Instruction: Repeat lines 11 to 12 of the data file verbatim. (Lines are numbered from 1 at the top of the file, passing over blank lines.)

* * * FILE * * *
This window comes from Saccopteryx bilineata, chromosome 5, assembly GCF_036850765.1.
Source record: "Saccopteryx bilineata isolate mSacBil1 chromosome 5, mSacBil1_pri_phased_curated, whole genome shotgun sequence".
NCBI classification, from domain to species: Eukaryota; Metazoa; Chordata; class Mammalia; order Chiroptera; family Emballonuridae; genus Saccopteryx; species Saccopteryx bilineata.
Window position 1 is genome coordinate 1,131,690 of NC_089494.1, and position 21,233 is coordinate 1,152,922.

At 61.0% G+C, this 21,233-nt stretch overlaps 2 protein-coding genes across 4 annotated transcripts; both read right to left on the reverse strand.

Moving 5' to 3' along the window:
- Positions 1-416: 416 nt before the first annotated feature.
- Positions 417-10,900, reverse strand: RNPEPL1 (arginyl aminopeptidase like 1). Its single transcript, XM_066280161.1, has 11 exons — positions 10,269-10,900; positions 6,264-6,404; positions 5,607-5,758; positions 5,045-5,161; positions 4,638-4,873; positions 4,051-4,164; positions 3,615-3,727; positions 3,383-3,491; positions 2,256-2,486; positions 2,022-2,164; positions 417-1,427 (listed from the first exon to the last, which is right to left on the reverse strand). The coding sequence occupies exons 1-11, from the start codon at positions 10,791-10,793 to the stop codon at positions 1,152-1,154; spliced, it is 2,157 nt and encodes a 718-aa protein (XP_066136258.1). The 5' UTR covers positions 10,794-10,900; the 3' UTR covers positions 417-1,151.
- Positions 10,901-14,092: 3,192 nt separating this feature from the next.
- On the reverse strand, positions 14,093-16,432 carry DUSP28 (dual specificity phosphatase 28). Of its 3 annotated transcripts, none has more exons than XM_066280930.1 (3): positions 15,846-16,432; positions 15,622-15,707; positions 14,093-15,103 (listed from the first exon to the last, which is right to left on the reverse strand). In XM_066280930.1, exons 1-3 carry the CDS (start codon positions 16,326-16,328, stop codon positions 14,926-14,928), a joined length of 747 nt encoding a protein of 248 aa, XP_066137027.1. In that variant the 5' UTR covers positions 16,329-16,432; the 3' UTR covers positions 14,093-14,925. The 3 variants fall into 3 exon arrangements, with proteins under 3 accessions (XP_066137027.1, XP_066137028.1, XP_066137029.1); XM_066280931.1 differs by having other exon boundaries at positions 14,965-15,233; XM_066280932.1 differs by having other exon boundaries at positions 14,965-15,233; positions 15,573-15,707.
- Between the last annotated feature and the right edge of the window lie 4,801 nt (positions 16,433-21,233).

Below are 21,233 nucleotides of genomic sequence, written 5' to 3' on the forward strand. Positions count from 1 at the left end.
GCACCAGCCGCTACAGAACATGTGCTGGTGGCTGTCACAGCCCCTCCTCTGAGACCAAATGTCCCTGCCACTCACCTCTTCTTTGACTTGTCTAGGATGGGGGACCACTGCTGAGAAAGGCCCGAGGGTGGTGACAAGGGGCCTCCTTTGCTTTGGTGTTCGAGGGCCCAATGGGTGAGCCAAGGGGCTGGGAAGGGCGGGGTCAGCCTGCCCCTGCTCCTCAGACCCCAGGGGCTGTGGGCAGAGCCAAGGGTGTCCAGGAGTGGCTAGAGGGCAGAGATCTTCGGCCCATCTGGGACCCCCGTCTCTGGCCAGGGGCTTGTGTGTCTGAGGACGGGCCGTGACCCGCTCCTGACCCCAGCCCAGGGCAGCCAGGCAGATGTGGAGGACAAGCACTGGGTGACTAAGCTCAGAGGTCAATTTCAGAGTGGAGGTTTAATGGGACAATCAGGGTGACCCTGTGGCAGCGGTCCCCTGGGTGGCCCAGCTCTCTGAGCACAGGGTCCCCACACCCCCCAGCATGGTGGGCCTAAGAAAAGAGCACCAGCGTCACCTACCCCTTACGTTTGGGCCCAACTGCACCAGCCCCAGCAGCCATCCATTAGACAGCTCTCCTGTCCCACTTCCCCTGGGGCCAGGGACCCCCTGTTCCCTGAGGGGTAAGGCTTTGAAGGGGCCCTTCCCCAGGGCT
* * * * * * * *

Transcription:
- Between the last annotated feature and the right edge of the window lie 4,801 nt (positions 16,433-21,233).

Below are 21,233 nucleotides of genomic sequence, written 5' to 3' on the forward strand. Positions count from 1 at the left end.